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Central Limit Theorem

In probability theory, the central limit theorem (CLT) states conditions under which the mean of a sufficiently large number of independent random variables, each with finite mean and variance, will be approximately normally distributed (Rice 1995). The central limit theorem also requires the random variables to be identically distributed, unless certain conditions are met. Since real-world quantities are often the balanced sum of many unobserved random events, this theorem provides a partial explanation for the prevalence of the normal probability distribution. The CLT also justifies the approximation of large-sample statistics to the normal distribution in controlled experiments.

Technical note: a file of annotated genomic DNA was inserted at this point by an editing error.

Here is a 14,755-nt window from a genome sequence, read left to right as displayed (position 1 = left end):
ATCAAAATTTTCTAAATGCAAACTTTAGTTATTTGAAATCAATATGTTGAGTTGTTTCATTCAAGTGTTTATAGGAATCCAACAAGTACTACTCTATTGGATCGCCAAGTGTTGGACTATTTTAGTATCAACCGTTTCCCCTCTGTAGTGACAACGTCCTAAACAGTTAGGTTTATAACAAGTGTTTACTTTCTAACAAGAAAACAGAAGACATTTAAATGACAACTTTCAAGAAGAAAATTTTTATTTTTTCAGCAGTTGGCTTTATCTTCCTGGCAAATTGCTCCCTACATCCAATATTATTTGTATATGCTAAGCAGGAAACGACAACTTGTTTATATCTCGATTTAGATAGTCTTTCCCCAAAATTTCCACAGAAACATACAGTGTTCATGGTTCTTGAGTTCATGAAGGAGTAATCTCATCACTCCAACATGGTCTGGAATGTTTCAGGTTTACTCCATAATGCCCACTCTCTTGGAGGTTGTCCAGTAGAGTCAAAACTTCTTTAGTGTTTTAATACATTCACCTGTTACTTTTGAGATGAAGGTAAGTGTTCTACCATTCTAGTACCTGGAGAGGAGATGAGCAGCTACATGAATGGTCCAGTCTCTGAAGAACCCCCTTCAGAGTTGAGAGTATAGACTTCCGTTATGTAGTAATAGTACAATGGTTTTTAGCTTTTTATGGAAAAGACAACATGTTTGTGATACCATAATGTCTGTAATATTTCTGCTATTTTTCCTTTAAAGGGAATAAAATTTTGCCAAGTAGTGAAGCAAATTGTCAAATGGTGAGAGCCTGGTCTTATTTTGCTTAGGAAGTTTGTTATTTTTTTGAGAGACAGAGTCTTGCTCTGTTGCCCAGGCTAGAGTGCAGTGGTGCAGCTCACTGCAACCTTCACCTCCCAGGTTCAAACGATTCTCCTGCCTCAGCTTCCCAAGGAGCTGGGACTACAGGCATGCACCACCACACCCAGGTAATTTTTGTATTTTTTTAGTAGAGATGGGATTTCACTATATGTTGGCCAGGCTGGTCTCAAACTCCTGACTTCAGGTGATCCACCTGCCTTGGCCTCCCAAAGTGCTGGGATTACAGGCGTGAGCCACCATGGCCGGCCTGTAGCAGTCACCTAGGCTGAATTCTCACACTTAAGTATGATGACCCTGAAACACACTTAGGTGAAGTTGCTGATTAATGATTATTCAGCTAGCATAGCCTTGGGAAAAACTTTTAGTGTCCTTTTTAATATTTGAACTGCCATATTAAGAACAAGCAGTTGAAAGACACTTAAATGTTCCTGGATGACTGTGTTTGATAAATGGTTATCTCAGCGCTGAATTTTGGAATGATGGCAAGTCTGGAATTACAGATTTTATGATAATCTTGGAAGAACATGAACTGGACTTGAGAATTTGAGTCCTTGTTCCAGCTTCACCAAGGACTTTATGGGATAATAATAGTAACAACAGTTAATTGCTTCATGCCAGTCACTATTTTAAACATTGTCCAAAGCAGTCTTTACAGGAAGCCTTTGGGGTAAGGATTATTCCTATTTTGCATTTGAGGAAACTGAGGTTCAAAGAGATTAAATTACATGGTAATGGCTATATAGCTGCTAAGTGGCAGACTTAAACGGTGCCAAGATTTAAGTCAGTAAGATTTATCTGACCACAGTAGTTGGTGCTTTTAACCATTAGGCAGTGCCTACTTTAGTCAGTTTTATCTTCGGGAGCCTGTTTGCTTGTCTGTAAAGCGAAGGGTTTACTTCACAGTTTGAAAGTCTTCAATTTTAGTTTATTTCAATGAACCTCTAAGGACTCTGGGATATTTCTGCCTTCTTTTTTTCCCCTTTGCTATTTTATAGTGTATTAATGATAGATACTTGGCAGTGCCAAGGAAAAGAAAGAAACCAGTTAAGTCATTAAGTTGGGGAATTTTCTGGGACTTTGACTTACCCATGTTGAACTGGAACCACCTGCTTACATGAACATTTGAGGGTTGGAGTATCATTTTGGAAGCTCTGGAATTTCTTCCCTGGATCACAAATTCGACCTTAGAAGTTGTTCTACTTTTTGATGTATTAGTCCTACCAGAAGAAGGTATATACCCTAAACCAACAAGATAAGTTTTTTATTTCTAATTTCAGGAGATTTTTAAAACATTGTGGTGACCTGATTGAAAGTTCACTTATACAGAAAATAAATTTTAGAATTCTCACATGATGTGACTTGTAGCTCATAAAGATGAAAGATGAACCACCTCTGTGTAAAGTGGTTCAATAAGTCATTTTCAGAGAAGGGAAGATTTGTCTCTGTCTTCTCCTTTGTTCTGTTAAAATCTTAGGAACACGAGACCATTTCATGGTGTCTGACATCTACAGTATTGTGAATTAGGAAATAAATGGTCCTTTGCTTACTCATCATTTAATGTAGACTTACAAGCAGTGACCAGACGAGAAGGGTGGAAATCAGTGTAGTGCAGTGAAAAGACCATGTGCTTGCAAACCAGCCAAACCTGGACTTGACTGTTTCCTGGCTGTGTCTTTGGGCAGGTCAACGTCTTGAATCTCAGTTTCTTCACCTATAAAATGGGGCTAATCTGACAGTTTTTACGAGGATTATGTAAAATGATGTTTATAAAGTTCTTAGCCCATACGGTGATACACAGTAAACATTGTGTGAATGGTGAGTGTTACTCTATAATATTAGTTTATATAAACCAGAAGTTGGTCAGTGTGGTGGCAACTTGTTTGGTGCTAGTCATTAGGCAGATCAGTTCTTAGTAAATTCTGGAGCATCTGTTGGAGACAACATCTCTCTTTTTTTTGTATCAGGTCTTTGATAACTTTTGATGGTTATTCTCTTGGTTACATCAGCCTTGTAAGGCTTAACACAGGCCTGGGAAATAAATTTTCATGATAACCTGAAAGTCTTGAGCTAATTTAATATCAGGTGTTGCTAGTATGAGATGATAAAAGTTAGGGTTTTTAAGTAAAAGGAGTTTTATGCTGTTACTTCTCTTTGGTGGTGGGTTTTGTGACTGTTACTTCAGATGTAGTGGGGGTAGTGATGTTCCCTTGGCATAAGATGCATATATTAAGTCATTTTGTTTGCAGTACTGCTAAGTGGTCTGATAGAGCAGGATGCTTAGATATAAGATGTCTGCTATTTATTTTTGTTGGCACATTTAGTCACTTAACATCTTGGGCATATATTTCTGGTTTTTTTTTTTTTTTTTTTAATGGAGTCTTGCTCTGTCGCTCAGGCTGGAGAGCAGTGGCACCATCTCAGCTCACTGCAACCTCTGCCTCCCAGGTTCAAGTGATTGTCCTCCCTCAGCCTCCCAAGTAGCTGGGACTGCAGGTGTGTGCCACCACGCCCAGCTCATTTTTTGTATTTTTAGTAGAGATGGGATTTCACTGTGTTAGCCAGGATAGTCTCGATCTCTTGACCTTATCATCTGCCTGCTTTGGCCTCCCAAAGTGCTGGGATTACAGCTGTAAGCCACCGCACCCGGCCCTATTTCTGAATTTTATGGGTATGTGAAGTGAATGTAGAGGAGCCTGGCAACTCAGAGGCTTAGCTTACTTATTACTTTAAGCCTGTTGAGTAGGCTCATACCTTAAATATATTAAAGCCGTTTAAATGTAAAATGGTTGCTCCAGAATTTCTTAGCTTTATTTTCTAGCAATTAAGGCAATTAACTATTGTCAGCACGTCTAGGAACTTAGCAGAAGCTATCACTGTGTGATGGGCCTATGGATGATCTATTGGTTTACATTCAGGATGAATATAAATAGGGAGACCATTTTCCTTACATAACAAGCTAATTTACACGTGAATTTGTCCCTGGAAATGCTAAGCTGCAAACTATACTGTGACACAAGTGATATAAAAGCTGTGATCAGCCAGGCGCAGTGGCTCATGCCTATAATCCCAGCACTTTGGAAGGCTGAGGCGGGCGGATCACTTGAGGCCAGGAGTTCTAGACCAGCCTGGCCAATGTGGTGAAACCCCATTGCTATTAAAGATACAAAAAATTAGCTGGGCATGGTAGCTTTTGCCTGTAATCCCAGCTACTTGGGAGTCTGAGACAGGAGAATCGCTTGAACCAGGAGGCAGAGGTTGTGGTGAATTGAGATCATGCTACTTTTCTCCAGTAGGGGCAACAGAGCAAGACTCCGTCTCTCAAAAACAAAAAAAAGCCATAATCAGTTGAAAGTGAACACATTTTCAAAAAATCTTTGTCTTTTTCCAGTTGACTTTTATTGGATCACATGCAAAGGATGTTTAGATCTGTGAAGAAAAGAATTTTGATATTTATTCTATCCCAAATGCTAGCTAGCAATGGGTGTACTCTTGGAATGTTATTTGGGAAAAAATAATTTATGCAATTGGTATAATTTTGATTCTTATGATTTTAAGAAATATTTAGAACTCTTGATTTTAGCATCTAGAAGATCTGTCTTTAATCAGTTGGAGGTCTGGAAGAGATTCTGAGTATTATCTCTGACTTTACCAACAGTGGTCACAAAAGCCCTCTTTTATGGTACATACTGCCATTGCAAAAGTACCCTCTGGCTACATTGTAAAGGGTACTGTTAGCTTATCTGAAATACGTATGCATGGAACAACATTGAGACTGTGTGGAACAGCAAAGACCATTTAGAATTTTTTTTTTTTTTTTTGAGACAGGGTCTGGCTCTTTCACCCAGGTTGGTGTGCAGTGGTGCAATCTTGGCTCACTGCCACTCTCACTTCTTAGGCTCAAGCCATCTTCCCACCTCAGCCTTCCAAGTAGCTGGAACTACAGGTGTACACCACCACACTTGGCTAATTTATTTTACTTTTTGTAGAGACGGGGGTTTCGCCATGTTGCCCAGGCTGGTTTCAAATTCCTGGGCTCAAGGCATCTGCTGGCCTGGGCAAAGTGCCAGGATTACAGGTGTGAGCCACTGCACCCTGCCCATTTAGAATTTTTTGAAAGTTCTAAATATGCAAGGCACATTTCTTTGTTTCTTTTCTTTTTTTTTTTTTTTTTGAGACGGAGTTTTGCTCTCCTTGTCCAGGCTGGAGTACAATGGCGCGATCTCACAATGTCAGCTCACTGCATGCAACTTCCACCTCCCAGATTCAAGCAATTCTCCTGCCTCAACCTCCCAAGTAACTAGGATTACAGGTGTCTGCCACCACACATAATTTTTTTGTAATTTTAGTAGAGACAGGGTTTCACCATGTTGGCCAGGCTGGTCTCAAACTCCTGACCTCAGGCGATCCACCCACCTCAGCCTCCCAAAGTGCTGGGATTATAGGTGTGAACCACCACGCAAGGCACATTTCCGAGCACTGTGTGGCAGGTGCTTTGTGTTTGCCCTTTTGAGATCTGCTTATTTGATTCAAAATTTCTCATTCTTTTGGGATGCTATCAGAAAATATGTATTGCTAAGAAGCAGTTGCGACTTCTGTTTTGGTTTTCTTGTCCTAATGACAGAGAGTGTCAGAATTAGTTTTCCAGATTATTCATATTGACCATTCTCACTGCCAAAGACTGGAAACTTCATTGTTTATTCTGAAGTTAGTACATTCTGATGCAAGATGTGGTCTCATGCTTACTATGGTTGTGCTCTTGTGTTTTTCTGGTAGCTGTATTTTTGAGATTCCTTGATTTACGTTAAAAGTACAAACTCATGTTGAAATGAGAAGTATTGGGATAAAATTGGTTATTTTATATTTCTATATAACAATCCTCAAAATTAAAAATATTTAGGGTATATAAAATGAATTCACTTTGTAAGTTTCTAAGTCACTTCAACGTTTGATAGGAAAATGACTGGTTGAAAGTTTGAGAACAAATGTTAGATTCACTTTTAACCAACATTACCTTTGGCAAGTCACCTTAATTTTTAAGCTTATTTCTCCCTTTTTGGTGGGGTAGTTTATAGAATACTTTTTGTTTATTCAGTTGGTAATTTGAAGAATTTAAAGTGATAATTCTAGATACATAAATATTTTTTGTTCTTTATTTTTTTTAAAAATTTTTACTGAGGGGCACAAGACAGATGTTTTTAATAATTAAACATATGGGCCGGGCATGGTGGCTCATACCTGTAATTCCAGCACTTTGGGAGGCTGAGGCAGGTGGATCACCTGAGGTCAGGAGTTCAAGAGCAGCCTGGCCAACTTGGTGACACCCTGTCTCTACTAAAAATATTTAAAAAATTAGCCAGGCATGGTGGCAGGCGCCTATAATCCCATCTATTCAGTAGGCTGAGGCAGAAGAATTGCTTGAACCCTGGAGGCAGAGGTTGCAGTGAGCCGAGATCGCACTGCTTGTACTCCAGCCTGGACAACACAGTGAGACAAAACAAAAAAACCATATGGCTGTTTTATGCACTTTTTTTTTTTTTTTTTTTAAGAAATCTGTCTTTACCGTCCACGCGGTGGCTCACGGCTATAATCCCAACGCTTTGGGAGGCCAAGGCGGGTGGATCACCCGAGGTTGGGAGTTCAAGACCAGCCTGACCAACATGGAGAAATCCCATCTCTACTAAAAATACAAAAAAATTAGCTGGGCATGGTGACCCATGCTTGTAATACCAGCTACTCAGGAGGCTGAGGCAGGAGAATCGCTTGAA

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Scott Baird has been president of ProcessModel for more than 15 years. His focus has been to teach others how to improve processes dramatically. He has been successful in transferring these skills to over 200 companies, including ESPN, NASA, GE, Nationwide, Cendant, SSA and many more. Specialties: Group facilitation for process improvement, process design and simulation, simulation modeling, business management and training others to see opportunities. Scott loves to teach process improvement and has often been heard to say, “Of all the things I do, training others to improve processes is my favorite.” Scott is a father of four and a grandfather of eight. He is an avid woodworker, designing and creating presentation boxes. In his spare time, he volunteers in a college preparation program.